Of all the addresses in our city, Paris’ Avenue Frochot is one of the most hidden, and appreciated by those who know it.


But what’s so special about it?


We take a peek behind the private walls and gates, to reveal one of our most secret streets, sure to be of interest to readers of the 56Paris blog.



A sought-after address in the 9th


Paris is a treasure trove of world-famous landmarks, architecture and culture.


But away from the more famous streets, just a stone’s throw from the hubbub of the rue des Martyrs and the place Saint-Georges, you’ll find a place with a little mystique. It’s known as Avenue Frochot.


Nestled in the heart of the 9th arrondissement (district), this private enclave has captivated the imagination of Parisians for nearly two centuries.


Boasting a rich history, beautiful architecture and a prestigious list of former residents, Avenue Frochot offers a unique glimpse into Parisian life, both past and present.



A street steeped in seclusion


The avenue’s story begins in the early 19th century.


In 1826, the prefect of Seine, Count Frochot, commissioned the creation of a new road. Designed to be a peaceful retreat for artists and intellectuals, the avenue was originally built on land that was once the private hunting grounds of King Louis XVI.


Avenue Frochot was always designed to be a secluded haven. Large houses went up behind imposing walls, giving privacy to those living inside.


An iron gate, installed at the southern entrance, further emphasized the exclusivity of the enclave.


Though initially accessible from both the north and south sides, the northern entrance was eventually closed, solidifying Avenue Frochot's status as a self-contained community in Paris.


If you don’t live here, all you can do is look through the hanging wisteria and rose bushes, to get a glimpse of life on this secret street.



The architecture of Paris’ Avenue Frochot


The architecture of Avenue Frochot is a blend of classical and neo-Renaissance styles.


The grand houses that line the street feature elaborate facades, wrought-iron balconies and manicured gardens.


The Haussmannian style, so distinctly Parisian, is also represented along the avenue. These cut stone buildings have mansard roofs and characteristic dormer windows.


The mix of architectural styles on Avenue Frochot is a living timeline of the evolution of Parisian taste over the years. A real melting pot of history, art and of course, architecture.



Home to 19th-century artists and creatives


Many famous names have lived on Avenue Frochot.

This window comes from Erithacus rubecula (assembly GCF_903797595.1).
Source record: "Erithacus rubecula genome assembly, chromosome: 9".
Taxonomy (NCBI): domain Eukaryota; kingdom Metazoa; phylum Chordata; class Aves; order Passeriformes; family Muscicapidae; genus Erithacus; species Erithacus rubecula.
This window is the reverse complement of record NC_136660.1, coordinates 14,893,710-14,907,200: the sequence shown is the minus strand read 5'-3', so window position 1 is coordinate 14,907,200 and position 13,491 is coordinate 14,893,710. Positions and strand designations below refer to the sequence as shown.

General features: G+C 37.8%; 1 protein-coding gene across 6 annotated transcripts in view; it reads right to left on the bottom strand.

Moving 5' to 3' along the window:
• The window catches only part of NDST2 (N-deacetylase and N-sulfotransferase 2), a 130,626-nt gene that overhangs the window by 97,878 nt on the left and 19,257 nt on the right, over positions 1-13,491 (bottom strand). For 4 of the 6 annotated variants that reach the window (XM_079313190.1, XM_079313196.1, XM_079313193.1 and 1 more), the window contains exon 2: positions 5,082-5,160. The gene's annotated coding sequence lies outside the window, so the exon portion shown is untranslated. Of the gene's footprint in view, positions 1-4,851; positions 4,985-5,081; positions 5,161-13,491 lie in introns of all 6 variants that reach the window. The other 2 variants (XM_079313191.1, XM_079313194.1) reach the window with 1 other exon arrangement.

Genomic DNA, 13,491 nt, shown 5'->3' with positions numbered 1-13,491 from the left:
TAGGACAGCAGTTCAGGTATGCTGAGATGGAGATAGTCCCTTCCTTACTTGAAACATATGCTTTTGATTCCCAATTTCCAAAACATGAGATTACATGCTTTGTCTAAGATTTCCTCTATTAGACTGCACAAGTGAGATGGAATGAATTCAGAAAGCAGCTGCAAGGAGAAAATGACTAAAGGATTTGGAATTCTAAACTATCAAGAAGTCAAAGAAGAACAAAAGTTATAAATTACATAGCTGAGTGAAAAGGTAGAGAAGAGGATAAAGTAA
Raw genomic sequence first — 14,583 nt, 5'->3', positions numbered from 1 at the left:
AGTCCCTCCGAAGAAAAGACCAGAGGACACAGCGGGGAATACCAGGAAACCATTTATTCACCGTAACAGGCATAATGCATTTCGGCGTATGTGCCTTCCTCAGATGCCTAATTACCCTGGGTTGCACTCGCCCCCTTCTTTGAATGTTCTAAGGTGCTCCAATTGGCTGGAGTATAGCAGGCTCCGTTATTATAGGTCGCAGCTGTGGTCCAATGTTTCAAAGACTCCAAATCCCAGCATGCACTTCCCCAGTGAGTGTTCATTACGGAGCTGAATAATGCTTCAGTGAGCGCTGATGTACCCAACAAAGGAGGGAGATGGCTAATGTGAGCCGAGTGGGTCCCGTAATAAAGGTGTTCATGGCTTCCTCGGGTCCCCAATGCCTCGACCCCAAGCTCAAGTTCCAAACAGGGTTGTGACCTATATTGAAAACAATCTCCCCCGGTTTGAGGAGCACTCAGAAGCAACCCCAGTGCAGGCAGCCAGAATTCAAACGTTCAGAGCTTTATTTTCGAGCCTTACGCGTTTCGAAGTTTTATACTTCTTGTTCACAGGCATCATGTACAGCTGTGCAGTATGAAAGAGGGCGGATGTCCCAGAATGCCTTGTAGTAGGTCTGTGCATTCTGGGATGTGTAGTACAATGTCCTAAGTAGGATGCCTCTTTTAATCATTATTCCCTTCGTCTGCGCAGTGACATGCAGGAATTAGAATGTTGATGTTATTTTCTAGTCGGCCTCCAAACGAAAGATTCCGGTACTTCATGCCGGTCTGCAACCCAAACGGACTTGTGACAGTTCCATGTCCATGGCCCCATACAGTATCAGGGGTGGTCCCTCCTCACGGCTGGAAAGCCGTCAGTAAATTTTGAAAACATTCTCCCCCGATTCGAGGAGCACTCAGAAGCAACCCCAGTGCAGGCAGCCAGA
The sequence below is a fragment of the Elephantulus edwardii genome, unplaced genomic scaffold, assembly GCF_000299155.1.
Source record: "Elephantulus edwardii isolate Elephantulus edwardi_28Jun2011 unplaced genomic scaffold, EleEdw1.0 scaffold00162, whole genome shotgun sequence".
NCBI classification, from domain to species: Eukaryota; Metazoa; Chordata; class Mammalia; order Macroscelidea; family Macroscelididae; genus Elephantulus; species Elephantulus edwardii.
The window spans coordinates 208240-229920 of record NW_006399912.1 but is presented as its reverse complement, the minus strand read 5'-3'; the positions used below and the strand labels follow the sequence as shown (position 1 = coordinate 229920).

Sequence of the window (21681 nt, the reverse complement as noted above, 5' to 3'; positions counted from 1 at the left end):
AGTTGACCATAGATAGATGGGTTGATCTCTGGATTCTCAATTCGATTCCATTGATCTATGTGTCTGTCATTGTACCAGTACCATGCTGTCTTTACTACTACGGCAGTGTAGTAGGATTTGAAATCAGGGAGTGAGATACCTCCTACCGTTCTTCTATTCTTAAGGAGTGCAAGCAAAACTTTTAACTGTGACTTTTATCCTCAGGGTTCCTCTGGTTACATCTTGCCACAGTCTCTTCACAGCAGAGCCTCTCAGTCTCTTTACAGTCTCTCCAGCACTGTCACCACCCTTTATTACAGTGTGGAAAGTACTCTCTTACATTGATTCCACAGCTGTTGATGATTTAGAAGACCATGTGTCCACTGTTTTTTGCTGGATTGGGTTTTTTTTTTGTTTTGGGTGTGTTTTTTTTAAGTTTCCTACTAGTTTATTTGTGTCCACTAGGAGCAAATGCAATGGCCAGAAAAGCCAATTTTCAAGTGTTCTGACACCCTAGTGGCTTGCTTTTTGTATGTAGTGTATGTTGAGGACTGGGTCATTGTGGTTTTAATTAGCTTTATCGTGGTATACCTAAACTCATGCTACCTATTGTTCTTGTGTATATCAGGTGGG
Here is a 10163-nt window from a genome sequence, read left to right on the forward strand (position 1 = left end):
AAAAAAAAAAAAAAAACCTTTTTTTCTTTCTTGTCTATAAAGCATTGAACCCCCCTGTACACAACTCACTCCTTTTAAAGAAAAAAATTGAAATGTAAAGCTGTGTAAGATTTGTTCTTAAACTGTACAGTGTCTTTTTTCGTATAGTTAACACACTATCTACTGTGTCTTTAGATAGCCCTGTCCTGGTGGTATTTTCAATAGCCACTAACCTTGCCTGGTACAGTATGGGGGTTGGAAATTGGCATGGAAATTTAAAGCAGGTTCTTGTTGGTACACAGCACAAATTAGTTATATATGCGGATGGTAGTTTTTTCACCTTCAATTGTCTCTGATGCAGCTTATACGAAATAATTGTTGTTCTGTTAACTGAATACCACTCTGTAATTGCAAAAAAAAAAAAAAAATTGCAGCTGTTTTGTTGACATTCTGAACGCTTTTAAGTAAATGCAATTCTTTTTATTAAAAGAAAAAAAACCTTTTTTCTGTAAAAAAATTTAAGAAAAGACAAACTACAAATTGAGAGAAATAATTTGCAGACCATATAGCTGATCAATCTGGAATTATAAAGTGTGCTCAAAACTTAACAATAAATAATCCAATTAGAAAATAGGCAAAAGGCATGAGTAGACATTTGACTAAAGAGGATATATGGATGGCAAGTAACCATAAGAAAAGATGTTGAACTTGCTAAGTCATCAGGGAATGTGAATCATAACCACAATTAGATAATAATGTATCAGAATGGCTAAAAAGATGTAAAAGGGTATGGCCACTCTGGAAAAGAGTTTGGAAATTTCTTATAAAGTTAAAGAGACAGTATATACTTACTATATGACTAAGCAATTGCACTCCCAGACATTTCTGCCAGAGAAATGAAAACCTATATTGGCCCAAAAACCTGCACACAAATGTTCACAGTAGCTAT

Novelist and playwright Paul Meurice called number 5 his home, moving in around 1865. His great friend Victor Hugo sometimes stayed with him.


The renowned French artist Eugène Delacroix, known for his Romantic paintings, resided at number 6 next door.


Writer Alexandre Dumas, author of The Count of Monte Cristo and The Three Musketeers is also a former resident.


Even legendary artist Claude Monet, the founder of Impressionism, had a studio on Avenue Frochot where he worked on some of his famous works.


Other esteemed painters to live here have included Henri de Toulouse-Lautrec, Gustave Moreau, William Haussoulier and Théodore Chassériau.


Celebrities move in…


Over time, the secluded nature of the avenue meant it attracted more than just artists. As the 20th century continued, the avenue remained a magnet for creative minds and celebrities.


Jazz guitarist Django Reinhardt, whose music blended Romani swing with American jazz, called Avenue Frochot home.


International soprano singer Régine Crespin also lived on the avenue for many years, as did 1970s disco star Patrick Hernandez.


Film director Jean Renoir is another famous former resident.


The avenue itself also had a brush with French cinema, immortalized in François Truffaut’s classic film Les Quatre Cents Coups (The 400 Blows), filmed in 1958. It’s now considered one of the greatest movies ever made.



Rumors and urban legends


Away from the artists and celebrities, some say there are other residents of Avenue Frochot… of the ghostly kind!


But the more pragmatic might say that it’s simply the secrecy of the enclave that creates these rumors and legends.


One of the most persistent rumors is that number 1 on the avenue is haunted.


The story goes that, in the 1970s, French singer Sylvie Vartan moved out following a short stay, after experiencing a number of unexplained phenomena.


While the truth of this story is unknown, it certainly adds to the mystique of Avenue Frochot!



Living on Avenue Frochot


Given its secluded nature and prestigious past, it’s no surprise that Avenue Frochot is one of the most sought-after addresses in Paris.


Properties here rarely come up for sale, and when they do, they come with the price tag you’d expect.


The privacy and security offered by the gated community mean life here is a world apart from the hustle of city life. Instead, residents enjoy the lush greenery of the private gardens and architectural beauty.


The avenue’s privacy makes it difficult to catch a glimpse inside. But for those lucky enough to call Avenue Frochot home, it’s a haven of peace and exclusivity in the heart of the City of Lights.


Of course, it’s easier to find properties in the surrounding areas, such as this one-bedroom rental apartment nearby in the 9th.



Finding the right property for you


Do you dream of living the Parisian lifestyle? Perhaps of owning your very own apartment here in the French capital?


Our team of local, English-speaking real estate experts are here to help.


While properties on Paris’ Avenue Frochot might be elusive, we can help you find your perfect apartment in your preferred area of the city.


Please don’t hesitate to get in touch with us today.


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Photos: Chabe01, GFreihalter, Maya-Anaïs Yataghène.